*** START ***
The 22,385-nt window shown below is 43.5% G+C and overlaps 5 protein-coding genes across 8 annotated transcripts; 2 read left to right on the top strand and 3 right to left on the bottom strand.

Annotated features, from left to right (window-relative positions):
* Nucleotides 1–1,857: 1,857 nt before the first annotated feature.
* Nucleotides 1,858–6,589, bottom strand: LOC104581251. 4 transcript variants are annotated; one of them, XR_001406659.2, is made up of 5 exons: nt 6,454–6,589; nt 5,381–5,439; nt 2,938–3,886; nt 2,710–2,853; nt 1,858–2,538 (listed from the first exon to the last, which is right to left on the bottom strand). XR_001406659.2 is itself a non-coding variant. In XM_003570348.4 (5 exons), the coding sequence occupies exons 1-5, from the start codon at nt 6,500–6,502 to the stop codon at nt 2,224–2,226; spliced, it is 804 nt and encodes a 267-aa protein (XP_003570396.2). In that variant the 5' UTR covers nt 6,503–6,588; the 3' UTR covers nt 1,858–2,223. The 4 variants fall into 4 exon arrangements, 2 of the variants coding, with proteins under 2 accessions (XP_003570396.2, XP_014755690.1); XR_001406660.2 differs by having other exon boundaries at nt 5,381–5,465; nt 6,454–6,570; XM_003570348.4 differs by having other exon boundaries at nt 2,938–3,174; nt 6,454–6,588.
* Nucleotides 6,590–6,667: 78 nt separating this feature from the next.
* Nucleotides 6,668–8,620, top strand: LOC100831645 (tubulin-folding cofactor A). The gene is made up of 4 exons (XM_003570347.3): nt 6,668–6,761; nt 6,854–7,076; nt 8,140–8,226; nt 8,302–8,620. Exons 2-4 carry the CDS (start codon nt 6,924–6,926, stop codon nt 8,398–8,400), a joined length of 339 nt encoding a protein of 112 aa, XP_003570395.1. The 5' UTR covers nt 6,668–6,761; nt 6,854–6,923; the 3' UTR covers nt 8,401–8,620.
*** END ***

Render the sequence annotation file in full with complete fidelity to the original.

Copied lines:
The 22,385-nt window shown below is 43.5% G+C and overlaps 5 protein-coding genes across 8 annotated transcripts; 2 read left to right on the top strand and 3 right to left on the bottom strand.

Annotated features, from left to right (window-relative positions):
* Nucleotides 1–1,857: 1,857 nt before the first annotated feature.
* Nucleotides 1,858–6,589, bottom strand: LOC104581251. 4 transcript variants are annotated; one of them, XR_001406659.2, is made up of 5 exons: nt 6,454–6,589; nt 5,381–5,439; nt 2,938–3,886; nt 2,710–2,853; nt 1,858–2,538 (listed from the first exon to the last, which is right to left on the bottom strand). XR_001406659.2 is itself a non-coding variant. In XM_003570348.4 (5 exons), the coding sequence occupies exons 1-5, from the start codon at nt 6,500–6,502 to the stop codon at nt 2,224–2,226; spliced, it is 804 nt and encodes a 267-aa protein (XP_003570396.2). In that variant the 5' UTR covers nt 6,503–6,588; the 3' UTR covers nt 1,858–2,223. The 4 variants fall into 4 exon arrangements, 2 of the variants coding, with proteins under 2 accessions (XP_003570396.2, XP_014755690.1); XR_001406660.2 differs by having other exon boundaries at nt 5,381–5,465; nt 6,454–6,570; XM_003570348.4 differs by having other exon boundaries at nt 2,938–3,174; nt 6,454–6,588.
* Nucleotides 6,590–6,667: 78 nt separating this feature from the next.
* Nucleotides 6,668–8,620, top strand: LOC100831645 (tubulin-folding cofactor A). The gene is made up of 4 exons (XM_003570347.3): nt 6,668–6,761; nt 6,854–7,076; nt 8,140–8,226; nt 8,302–8,620. Exons 2-4 carry the CDS (start codon nt 6,924–6,926, stop codon nt 8,398–8,400), a joined length of 339 nt encoding a protein of 112 aa, XP_003570395.1. The 5' UTR covers nt 6,668–6,761; nt 6,854–6,923; the 3' UTR covers nt 8,401–8,620.